Great article Sasanka! The learning curve for writing well versed emails is rather unpredictable in my experience so far. We can’t only blame modern education systems, as all sales professionals should have a sense of accountability to improve their own skill set. Tips 2, 3, and 5 are common practices I encourage here at my company. Just reading out loud alone can drastically improve an employees understanding of how their writing represents them as professionals, and even give them insight into the tonality of their messaging.

    Another important tip I always encourage is “responding in kind”. Often, I see young professionals get a positive first response, only to go down the path of “email overkill”. An example of “email overkill” is an over the top lengthy email, (although possibly well written grammatically), that drives a potential business opportunity away with conflicting next steps and messaging. The prospect sets the tone of conversation with the first reply. What reps should actively try to understand, is the tone and style of that message. If they reflect that understanding in their next response, they create a fluent conversation to drive meetings or other next steps.

    The first message is key, but creating a consistency is as well.

    ~Ed

    Reply
  2. Sebastien

    Love this! I’m also picking up on the trend of making connections via e-mail rather than cold calls. It helps to have the conversation digitally first. You can d/q non-qualified leads, and really make a connection before you ever end up speaking. We have a rule where I’m working now. It goes “Would your roommate open and read this?” I think, a lot of the time, we can get caught up presenting our value and trying to book meetings so much that our e-mails can lose the human touch. Asking if a peer would read the e-mail is a great test to see if a real person would respond well to it. It also helps to run the e-mail by someone who works in the department you are trying to reach! Ex) Hubspot employees asking their marketing team if they would open their e-mails.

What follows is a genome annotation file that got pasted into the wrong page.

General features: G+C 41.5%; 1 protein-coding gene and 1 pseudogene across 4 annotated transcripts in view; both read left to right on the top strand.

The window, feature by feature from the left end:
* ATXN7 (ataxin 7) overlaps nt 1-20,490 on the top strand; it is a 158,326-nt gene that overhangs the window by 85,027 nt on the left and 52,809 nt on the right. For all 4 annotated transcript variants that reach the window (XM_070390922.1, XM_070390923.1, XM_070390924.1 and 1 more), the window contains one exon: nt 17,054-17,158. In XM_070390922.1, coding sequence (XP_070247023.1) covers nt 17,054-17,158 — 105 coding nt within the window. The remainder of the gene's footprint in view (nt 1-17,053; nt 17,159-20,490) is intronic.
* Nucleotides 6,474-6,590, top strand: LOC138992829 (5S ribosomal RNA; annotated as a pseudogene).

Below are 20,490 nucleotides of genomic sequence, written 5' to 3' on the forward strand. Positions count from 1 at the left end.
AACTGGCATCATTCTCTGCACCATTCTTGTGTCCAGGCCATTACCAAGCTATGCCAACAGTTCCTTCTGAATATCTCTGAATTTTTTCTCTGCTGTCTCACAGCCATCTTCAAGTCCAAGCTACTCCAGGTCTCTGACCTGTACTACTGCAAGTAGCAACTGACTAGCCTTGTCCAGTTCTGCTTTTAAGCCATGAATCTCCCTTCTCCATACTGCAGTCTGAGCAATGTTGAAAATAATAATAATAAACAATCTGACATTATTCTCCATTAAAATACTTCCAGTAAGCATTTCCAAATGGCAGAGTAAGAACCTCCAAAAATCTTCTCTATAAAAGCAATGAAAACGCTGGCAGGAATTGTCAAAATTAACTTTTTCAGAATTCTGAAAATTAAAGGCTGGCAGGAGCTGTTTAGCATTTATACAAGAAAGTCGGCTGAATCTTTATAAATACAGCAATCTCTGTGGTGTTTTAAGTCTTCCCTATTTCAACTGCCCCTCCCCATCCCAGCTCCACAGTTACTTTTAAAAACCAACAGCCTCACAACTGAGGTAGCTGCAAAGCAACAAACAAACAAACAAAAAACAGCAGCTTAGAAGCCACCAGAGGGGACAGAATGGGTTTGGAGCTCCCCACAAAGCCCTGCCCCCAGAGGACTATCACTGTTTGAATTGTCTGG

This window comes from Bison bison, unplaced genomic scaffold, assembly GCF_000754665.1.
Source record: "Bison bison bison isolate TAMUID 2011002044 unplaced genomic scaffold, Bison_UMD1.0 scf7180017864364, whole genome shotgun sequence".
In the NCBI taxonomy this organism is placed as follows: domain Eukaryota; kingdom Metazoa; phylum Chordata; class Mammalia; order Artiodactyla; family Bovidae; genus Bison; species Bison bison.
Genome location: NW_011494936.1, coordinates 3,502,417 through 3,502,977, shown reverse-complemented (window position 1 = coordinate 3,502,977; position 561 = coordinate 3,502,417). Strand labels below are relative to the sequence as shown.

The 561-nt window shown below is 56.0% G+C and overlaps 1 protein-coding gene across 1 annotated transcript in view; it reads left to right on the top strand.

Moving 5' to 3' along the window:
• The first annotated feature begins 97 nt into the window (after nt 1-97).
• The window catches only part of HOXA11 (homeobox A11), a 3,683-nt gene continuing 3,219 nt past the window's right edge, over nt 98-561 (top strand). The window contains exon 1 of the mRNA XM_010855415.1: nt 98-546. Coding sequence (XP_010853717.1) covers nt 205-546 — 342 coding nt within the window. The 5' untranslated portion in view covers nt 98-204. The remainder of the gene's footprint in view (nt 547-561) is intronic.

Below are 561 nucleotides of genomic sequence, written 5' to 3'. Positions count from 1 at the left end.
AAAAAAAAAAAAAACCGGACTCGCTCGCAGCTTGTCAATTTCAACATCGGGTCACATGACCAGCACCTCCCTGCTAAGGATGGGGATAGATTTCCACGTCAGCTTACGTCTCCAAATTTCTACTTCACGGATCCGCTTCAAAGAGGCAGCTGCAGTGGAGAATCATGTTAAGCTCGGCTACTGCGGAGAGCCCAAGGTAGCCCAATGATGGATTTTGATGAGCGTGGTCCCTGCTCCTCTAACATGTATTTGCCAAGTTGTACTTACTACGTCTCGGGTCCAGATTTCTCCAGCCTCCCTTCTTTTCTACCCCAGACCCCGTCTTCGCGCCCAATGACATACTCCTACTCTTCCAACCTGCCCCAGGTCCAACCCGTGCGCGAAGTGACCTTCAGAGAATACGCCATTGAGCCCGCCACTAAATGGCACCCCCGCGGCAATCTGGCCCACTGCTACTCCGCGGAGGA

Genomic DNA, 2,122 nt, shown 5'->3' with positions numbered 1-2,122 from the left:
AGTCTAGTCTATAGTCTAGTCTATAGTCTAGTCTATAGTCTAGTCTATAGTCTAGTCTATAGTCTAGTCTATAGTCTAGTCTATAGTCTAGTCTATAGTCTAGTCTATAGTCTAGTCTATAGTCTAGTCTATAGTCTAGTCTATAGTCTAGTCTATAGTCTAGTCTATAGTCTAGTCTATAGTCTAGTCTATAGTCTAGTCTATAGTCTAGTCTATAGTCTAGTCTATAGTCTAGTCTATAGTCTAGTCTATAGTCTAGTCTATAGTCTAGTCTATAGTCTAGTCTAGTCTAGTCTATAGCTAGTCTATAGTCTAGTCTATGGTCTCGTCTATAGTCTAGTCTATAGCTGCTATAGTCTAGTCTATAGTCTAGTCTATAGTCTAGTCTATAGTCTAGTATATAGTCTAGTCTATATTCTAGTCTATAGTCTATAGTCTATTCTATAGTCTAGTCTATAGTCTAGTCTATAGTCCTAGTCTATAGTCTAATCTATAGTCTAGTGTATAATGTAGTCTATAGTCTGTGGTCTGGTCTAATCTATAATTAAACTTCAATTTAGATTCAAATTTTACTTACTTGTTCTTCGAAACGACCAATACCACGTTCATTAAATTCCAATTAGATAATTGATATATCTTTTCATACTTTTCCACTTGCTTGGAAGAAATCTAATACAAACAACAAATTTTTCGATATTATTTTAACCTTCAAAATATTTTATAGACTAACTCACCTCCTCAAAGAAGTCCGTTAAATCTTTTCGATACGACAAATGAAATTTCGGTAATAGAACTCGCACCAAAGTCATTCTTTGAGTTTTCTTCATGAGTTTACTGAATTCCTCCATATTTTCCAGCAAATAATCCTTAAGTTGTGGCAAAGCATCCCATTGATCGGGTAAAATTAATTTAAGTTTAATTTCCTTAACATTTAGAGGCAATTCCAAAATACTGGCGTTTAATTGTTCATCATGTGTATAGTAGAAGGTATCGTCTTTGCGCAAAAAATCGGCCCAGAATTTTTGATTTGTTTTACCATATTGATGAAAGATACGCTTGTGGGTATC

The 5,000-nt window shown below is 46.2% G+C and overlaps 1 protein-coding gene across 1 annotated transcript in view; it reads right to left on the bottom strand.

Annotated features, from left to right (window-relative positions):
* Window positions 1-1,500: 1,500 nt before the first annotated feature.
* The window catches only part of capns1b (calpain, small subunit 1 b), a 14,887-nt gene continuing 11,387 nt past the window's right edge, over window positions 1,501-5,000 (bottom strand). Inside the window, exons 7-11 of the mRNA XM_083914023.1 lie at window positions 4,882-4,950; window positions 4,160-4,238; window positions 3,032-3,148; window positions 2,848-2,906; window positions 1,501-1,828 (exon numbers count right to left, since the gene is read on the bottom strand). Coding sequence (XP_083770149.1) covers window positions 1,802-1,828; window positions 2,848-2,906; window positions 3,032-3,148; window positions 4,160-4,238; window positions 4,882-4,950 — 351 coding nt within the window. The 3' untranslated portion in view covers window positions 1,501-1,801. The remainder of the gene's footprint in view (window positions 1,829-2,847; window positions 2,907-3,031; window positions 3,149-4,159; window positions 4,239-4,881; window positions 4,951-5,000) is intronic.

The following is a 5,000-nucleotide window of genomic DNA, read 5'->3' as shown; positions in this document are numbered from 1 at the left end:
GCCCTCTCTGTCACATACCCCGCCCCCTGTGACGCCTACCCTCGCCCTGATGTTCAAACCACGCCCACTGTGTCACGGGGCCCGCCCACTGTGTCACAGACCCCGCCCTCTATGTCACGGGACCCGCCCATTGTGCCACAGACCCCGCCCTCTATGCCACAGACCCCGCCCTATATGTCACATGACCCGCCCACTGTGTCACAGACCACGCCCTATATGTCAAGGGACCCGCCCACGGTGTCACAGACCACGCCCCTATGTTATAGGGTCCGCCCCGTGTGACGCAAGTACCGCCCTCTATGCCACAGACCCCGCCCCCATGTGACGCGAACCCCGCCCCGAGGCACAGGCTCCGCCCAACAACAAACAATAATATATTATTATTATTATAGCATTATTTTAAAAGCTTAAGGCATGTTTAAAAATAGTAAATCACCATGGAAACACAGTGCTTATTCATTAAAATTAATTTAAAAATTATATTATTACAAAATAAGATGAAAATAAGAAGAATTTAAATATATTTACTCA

Reply
    • LaunchSource

      Sebastien, I love your “roommate rule”! Thats one thing we are always working on here. In the end you’re talking to another person. They probably have a sense of humor, and they probably don’t love being pitched to in an email. I like to keep it short and sweet. There’s a great company called Drift that has really nice marketing emails that I try to emulate. I suggest checking them out if you haven’t!
      -Chris, the Launchsource Marketing Guy

      Reply
  3. Brandon Ray

    Great read, Sasanka!

    #2 is a big one, and one that I think all SDR leaders should make sure their teams are following – lots of times, things that sound great in writing often sound choppy when read allowed – I think having SDRs read aloud any email before they send it out is absolutely integral, and I’m glad you brought it up in the article!

    Reply